Passage to India
1 Singing my days, Singing the great achievements of the present, Singing the strong light works of engineers, Our modern wonders, (the antique ponderous Seven outvied,) In the Old World the east the Suez canal, The New by its mighty railroad spann'd, The seas inlaid with eloquent gentle wires; Yet first to sound, and ever sound, the cry with thee O soul, The Past! the Past! the Past! The Past—the dark unfathom'd retrospect! The teeming gulf—the sleepers and the shadows! The past—the infinite greatness of the past! For what is the present after all but a growth out of the past? (As a projectile form'd, impell'd, passing a certain line, still keeps on, So the present, utterly form'd, impell'd by the past.)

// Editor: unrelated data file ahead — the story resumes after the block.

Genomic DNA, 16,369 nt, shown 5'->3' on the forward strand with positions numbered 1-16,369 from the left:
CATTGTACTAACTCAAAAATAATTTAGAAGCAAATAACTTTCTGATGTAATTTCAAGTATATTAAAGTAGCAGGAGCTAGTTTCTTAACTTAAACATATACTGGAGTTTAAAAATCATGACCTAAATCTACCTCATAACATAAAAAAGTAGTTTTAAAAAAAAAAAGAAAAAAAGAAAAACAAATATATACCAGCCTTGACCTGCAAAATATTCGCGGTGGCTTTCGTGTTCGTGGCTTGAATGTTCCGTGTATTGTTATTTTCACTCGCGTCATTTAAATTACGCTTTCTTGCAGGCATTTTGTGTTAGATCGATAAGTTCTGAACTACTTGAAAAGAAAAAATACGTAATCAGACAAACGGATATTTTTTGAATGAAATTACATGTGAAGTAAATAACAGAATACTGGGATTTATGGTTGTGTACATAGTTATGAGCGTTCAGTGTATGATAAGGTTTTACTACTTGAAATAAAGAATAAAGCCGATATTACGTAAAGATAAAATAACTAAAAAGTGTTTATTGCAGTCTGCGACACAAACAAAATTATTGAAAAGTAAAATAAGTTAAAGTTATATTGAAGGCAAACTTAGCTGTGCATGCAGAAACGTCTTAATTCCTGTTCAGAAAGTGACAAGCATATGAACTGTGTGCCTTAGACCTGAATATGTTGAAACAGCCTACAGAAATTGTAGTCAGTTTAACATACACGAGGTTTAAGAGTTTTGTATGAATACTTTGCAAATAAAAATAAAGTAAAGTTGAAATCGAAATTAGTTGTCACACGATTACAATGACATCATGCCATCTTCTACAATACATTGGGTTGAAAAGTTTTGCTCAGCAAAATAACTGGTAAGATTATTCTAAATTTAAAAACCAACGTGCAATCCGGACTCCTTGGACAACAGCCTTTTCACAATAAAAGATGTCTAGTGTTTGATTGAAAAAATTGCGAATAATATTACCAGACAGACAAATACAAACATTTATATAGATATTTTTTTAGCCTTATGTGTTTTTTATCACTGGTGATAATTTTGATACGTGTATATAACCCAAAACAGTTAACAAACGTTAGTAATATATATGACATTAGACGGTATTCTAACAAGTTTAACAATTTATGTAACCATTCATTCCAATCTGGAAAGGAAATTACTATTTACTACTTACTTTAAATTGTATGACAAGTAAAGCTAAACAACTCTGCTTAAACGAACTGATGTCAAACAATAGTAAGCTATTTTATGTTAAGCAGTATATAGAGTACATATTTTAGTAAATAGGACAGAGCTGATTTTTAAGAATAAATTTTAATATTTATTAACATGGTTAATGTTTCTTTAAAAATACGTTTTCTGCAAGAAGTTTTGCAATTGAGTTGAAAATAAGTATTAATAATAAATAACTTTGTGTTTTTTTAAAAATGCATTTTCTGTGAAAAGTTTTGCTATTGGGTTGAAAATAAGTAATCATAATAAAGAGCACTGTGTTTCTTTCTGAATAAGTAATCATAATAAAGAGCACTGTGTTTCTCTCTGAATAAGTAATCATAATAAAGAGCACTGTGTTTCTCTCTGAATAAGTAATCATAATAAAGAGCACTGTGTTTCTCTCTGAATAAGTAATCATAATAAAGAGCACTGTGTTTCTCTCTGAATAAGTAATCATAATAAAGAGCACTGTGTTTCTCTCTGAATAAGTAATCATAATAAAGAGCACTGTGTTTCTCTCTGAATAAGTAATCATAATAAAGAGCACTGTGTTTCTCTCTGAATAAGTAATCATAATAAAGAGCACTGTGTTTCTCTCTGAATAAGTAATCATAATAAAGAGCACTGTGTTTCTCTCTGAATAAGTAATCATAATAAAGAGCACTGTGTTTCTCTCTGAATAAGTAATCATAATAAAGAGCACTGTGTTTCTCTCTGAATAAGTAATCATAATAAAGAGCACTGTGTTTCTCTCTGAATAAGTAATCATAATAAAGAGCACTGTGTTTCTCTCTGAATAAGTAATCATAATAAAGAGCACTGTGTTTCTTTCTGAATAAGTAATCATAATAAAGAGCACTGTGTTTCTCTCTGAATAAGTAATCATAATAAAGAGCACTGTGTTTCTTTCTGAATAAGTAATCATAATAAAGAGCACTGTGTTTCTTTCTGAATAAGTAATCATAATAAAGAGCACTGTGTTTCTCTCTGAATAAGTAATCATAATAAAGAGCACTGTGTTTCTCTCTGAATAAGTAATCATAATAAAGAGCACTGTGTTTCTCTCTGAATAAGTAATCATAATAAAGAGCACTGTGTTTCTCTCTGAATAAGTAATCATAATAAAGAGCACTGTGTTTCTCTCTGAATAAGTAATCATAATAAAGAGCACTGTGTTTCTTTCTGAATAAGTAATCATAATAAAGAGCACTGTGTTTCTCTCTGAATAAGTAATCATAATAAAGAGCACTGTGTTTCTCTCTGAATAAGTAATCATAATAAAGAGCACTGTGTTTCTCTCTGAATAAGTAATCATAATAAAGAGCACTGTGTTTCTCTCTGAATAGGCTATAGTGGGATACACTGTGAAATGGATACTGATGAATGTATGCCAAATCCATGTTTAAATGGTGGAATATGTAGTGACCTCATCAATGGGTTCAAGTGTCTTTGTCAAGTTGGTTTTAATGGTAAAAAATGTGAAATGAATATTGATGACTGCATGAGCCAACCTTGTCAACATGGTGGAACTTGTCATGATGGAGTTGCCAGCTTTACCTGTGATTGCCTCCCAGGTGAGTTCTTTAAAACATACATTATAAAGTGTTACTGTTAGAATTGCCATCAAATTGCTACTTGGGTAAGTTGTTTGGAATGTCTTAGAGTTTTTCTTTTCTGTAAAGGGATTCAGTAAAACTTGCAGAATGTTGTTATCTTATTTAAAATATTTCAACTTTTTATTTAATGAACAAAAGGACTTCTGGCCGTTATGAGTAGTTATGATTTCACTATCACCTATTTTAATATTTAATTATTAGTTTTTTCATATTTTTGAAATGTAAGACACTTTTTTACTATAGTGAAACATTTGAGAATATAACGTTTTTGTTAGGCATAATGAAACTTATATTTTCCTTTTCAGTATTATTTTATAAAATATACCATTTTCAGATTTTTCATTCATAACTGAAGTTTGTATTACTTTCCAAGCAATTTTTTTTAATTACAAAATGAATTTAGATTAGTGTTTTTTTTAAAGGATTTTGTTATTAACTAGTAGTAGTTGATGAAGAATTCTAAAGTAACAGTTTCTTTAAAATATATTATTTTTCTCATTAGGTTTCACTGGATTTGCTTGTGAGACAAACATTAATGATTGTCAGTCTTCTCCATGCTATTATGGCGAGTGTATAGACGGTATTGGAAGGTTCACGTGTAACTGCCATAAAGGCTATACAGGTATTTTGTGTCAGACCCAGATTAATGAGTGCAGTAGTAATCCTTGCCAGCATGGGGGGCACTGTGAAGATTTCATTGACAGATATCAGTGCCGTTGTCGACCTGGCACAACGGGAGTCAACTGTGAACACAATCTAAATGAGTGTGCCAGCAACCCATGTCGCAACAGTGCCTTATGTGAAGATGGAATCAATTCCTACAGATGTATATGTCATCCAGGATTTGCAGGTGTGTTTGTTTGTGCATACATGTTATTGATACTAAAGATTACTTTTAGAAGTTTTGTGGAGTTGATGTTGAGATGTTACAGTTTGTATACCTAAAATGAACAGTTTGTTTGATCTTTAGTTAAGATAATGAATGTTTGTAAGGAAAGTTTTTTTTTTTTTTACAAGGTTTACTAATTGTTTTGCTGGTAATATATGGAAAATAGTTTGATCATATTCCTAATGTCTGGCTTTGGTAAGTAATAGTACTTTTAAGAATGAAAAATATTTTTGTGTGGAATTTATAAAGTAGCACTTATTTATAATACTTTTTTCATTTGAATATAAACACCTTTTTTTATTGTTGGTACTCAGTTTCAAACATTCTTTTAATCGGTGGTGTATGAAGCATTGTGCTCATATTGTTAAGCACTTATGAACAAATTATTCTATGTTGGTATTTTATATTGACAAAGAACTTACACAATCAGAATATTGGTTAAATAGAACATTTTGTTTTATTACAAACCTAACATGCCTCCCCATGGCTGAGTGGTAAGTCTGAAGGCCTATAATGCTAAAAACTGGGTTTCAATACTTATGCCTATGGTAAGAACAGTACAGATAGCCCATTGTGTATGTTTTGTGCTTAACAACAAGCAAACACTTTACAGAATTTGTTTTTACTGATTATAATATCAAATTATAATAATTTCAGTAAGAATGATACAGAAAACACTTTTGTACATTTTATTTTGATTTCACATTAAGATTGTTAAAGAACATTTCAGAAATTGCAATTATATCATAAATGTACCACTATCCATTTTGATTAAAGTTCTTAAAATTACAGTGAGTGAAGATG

Posted on 19/05/2015, in literature, poetry and tagged 19th Century Poetry, American literature, American poets, Daily Whitman, free verse, Leaves of Grass, literature, poems, poetry, Transcendentalists, Walt Whitman. Bookmark the permalink. Leave a comment.